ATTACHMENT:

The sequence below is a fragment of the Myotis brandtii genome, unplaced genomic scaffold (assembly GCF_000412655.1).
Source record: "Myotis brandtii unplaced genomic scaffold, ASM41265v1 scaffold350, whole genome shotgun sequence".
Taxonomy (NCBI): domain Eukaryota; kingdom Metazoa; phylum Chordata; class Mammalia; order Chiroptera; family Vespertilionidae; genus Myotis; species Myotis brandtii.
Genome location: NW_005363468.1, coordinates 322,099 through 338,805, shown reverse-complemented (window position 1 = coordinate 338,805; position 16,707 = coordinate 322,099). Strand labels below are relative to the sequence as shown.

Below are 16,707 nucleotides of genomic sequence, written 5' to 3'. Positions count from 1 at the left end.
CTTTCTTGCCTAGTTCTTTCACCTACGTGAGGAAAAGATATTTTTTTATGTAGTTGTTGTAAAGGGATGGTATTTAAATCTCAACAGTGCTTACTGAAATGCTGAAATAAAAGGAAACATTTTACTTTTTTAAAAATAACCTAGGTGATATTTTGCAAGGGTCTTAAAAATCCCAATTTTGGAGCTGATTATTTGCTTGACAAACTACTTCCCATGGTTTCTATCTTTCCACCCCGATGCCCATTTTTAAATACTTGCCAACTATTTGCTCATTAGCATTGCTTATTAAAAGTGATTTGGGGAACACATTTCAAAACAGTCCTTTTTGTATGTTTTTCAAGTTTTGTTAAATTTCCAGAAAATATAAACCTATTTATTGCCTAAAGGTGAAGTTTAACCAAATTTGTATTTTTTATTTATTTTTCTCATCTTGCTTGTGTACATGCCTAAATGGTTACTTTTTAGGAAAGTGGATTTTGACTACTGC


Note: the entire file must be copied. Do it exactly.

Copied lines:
The sequence below is a fragment of the Myotis brandtii genome, unplaced genomic scaffold (assembly GCF_000412655.1).
Source record: "Myotis brandtii unplaced genomic scaffold, ASM41265v1 scaffold350, whole genome shotgun sequence".
Taxonomy (NCBI): domain Eukaryota; kingdom Metazoa; phylum Chordata; class Mammalia; order Chiroptera; family Vespertilionidae; genus Myotis; species Myotis brandtii.
Genome location: NW_005363468.1, coordinates 322,099 through 338,805, shown reverse-complemented (window position 1 = coordinate 338,805; position 16,707 = coordinate 322,099). Strand labels below are relative to the sequence as shown.

Below are 16,707 nucleotides of genomic sequence, written 5' to 3'. Positions count from 1 at the left end.
CTTTCTTGCCTAGTTCTTTCACCTACGTGAGGAAAAGATATTTTTTTATGTAGTTGTTGTAAAGGGATGGTATTTAAATCTCAACAGTGCTTACTGAAATGCTGAAATAAAAGGAAACATTTTACTTTTTTAAAAATAACCTAGGTGATATTTTGCAAGGGTCTTAAAAATCCCAATTTTGGAGCTGATTATTTGCTTGACAAACTACTTCCCATGGTTTCTATCTTTCCACCCCGATGCCCATTTTTAAATACTTGCCAACTATTTGCTCATTAGCATTGCTTATTAAAAGTGATTTGGGGAACACATTTCAAAACAGTCCTTTTTGTATGTTTTTCAAGTTTTGTTAAATTTCCAGAAAATATAAACCTATTTATTGCCTAAAGGTGAAGTTTAACCAAATTTGTATTTTTTATTTATTTTTCTCATCTTGCTTGTGTACATGCCTAAATGGTTACTTTTTAGGAAAGTGGATTTTGACTACTGC